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Pond Aerator Pump Protection

Discussion in 'Electrics UK' started by dogfonos, 2 Jun 2021.

  1. dogfonos

    dogfonos

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    I have a pond aerator pump that plugs into mains electricity. In normal use, it draws 4 Watts, evidently. It wasn't supplied with a mains plug so I fitted one and installed the lowest rated mains fuse I had - 2 Amps. However, the instruction manual states:

    "should be fused for a rated fault current of max. 30mA by means of a fault current protection device".

    Maybe I'm misinterpreting this statement but I take that to mean either a 0.03 Amp fuse or MCB?!? They don't exist, do they? Maybe they mean an RCD? An explanation would be appreciated, thanks.
     
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  3. ericmark

    ericmark

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    Yes it means a RCD, is does measure current, it basic measures amps in and amps out and assumes if not equal must have gone to earth 0.03 amps (30 mA) is the standard size.
     
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  4. EFLImpudence

    EFLImpudence

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    They apparently do mean an RCD but that is irrelevant to the fuse rating and the 30mA operating current of an RCD does not limit the fault current which will occur during a fault.

    Fuses are to protect the cables so it depends on the cable rating.

    However, that does not preclude using a fuse lower than that rating - 2A or the usual 3A will be fine.
     
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  5. SFK

    SFK

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  6. JohnW2

    JohnW2

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  7. SFK

    SFK

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    John - made me look. :>
    I have a JCB one to hand, and yes it has a fuse plate and a 13A fuse inside it.

    No idea. Perhaps to safeguard its internal wiring and incase someone plugs in a Chinise infused plugtop.

    SFK
     
  8. JohnW2

    JohnW2

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    Photos show no evidence of a fuse (unless it's hidden on the bottom) - so what does "fused" in the name of the first one (but not the second, which is entitled "unfused") mean?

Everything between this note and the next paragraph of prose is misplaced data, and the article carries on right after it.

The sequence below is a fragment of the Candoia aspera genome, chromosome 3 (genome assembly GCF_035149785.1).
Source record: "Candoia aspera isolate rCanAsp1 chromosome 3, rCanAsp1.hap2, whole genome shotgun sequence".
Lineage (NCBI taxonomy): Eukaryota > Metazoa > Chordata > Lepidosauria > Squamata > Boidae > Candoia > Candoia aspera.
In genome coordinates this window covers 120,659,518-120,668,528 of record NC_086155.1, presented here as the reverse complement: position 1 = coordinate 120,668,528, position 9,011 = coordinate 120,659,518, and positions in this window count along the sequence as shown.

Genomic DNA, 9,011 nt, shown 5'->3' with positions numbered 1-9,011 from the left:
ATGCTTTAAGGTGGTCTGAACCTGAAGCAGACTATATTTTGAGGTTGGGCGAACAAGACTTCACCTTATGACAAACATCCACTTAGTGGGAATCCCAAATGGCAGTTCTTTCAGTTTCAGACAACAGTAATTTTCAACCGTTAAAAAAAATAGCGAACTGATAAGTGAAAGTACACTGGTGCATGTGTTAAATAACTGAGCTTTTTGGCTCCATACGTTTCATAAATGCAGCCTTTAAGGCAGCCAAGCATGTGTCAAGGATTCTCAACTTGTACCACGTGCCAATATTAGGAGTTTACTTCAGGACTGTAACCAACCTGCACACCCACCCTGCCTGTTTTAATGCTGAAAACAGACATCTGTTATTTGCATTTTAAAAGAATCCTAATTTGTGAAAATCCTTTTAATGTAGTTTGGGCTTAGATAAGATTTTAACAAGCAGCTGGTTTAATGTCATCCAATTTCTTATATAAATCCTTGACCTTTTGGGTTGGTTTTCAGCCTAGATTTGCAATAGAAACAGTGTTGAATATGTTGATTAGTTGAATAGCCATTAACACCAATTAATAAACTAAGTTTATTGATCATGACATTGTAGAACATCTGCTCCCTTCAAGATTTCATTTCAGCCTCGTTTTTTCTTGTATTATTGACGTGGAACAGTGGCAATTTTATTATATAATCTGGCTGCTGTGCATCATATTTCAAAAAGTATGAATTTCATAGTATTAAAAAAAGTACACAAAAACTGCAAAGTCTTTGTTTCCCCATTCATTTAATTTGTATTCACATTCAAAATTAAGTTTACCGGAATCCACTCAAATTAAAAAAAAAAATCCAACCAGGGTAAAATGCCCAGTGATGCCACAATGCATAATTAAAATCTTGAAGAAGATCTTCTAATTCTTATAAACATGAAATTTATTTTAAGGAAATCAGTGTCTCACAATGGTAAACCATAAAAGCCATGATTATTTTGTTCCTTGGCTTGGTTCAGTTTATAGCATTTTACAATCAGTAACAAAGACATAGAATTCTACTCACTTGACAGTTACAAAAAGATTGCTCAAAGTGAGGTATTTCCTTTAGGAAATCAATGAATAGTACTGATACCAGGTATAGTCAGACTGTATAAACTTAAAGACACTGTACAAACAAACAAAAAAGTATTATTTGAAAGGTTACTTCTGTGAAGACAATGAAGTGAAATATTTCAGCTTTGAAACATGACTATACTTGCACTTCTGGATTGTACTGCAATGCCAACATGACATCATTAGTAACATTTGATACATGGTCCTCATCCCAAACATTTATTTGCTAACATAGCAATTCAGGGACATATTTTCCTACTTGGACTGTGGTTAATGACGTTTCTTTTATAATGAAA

upload_2021-6-2_20-50-4.png upload_2021-6-2_20-50-29.png

    Kind Regards, John
     
  9. JohnW2

    JohnW2

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    Oh, I was looking at the wrong one - confusing 'cos the colours of the two (on Masterplug website) were the opposite of the screwfix photos . So it does have a fuse. Very odd!
    upload_2021-6-2_20-54-50.png

    Kind Regards, John
     
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  11. JohnW2

    JohnW2

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    ... and the description of the unfused one (but not the fused one) includes ...
    :?:

    Kind Regards, John
     
  12. EFLImpudence

    EFLImpudence

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    Is that a flex outlet at the bottom - for wiring direct to the appliance and no socket on the other side?
     
  13. EFLImpudence

    EFLImpudence

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    Has screwfix got the fused and unfused the wrong way round?
     
  14. JohnW2

    JohnW2

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    I'm doing well at getting confused and hence confusing everyone else. You're right - the fused one is hardwired and doesn't have a 'socket' to plug into. Whether the one depicted by screwfix ("fused" AND with a socket outlet, described as a 'plug-through adapter) actyal exists or not, I don't know. The front of the fused one of which I recently posted the back view (showing the fuse) looks like this (no 'socket')
    :
    upload_2021-6-2_21-30-45.png

    Kind Regards, John
     
  15. JohnW2

    JohnW2

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    Yep, that's the answer.

    All is now clear (no thanks to screwfix), and the reason for the fuse is clear. Apologies for adding to the confusion!

    Kind Regards, John
     
  16. SFK

    SFK

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    Just to add to the maddness - photos of my JCB 30mA RCD 'Socket' with a 13A fuse in the back.
    Which brings us back to the question



    IMG_20210602_220214699.jpg IMG_20210602_220241436.jpg
     
  17. JohnW2

    JohnW2

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    Quite. It really makes little sense - as you may well agree, the two suggestions you previously offered (as regards 'what on earth is the purpose of the fuse?') seem a little far-fetched - although I can't say that I can think of any better explanations!

    If they were concerned about people plugging in "Chinese unfused plugs", that would be an argument for including fuses in all sockets (two in double ones)!

    Kind Regards, John
     
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